At the end of the 7th Grade year, students are immersed in the stories, personalities, and legacy during the Age of Exploration. Below, teacher Ms. Deason explains the significance of this block and its themes to the 7th Grader. (Please scroll down to read her important addendum to this lesson.)
The seventh grader can be described as a person filled with interest and eager to take initiative. At this age, young adolescents look into the world and feel strongly pulled by the glimmer of new horizons and compelled to venture out and expand in new directions. The thirteen-year-old possesses a curiosity and a hunger for encountering and discovering the “new” which imbues their work with vigor and powerful enthusiasm. It is with good reason that exploration is a foundational theme of the year.
We recently ended our year with a culminating curriculum project focused on an individual explorer. The project required in-depth research, strong writing skills and artistry. Students worked for many weeks on multiple drafts and drawings to create their finished product. Despite the challenges of distance learning and being separated from peers and teachers, students reached new levels of excellence in their projects, directing their efforts with increasing independence and initiative. Last Thursday, we celebrated their work with a wonderful evening of oral presentations by the students, each one dressed as their explorer! Some of their work is posted below.
The creativity and diligence of the students in Ms. Deason’s 7th Grade class is evident in their finished reports. Look at the vibrant colors and fluid writing in 7th Grader Sydney’s report on Jacques-Yves Cousteau.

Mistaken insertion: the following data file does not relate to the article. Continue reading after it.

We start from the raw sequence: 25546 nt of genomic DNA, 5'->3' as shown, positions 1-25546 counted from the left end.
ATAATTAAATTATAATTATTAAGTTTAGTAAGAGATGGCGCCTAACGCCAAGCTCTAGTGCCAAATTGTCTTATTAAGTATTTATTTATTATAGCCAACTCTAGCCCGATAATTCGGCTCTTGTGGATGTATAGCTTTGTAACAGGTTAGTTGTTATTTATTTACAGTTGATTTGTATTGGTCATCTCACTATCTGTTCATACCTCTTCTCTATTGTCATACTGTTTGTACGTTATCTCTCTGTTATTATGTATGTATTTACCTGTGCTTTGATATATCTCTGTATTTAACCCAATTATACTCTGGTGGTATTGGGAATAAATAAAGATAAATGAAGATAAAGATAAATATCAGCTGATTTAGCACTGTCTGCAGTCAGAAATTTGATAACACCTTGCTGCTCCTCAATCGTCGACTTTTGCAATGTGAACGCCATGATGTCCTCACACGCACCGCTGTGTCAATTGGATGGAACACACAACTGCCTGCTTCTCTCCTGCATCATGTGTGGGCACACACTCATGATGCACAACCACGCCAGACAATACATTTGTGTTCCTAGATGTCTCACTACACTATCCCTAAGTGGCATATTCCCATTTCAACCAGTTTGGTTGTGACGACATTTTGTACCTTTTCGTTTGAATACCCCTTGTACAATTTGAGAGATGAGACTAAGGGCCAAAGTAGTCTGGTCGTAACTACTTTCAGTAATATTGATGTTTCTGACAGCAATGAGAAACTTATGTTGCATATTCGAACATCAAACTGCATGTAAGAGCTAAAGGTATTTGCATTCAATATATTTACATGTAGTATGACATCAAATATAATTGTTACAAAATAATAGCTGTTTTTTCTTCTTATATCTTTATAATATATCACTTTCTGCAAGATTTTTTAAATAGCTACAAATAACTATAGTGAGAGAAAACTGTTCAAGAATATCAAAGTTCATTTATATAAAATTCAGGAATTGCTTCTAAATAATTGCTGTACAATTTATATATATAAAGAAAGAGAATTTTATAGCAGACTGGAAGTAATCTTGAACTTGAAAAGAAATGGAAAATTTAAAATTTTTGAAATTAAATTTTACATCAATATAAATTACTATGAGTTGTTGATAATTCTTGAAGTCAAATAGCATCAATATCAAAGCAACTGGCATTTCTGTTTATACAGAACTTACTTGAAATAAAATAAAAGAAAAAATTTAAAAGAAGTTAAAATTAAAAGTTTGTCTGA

Here’s an excerpt from a wonderful report by Aurelius on arctic explorer Matthew Henson.
Here’s a gallery of more illustrations and maps from the 7th Grade.
Recent Events and the Relevance of the Waldorf Curriculum
in the Upper Grades
The topic of exploration is a difficult one to teach in our time – it is filled with stories of courage, ingenuity and tremendous human endeavors, which the 7th grader deeply needs. However, many of those stories are also fraught with injustice, racism and unfathomable inhumanity. All of this must be brought truthfully to the students, both as history and also as the roots of systemic inequity in contemporary society. Last Tuesday, as we were preparing for our final presentations, I was keenly aware that I had to acknowledge what is happening right now, today. I talked about the current protests and the longstanding systems of injustice and inhumanity people are challenging. I connected the theme of exploration with colonialism, slavery, and the need for change. Then I pointed to the curriculum we would be taking up next year in 8th grade and its overarching theme of revolution and of how human beings can and must effect change.
I talked about Alexander von Humboldt, whose short book the students recently began to read, and of his work as an extraordinary explorer, scientist and humanist. I read them a passage from his biography, describing how he addressed Thomas Jefferson and his cabinet in his time and spoke passionately about the environment and the need to respect the earth, and also equally passionately against colonialism and slavery and the evil they represent, urging the third President of a new United States to dismantle these structures. It was an opportunity to connect 7th grade themes to 8th grade themes.
It was also a moment in which the upper grade curriculum became incredibly relevant and potent. After all, the ultimate goal of Waldorf education is to guide the child, in loving, beautiful and truthful ways, toward becoming a truly free human being, unafraid to move into unknown territories and willing to apply themselves to making substantive change in the world. — Kristine Deason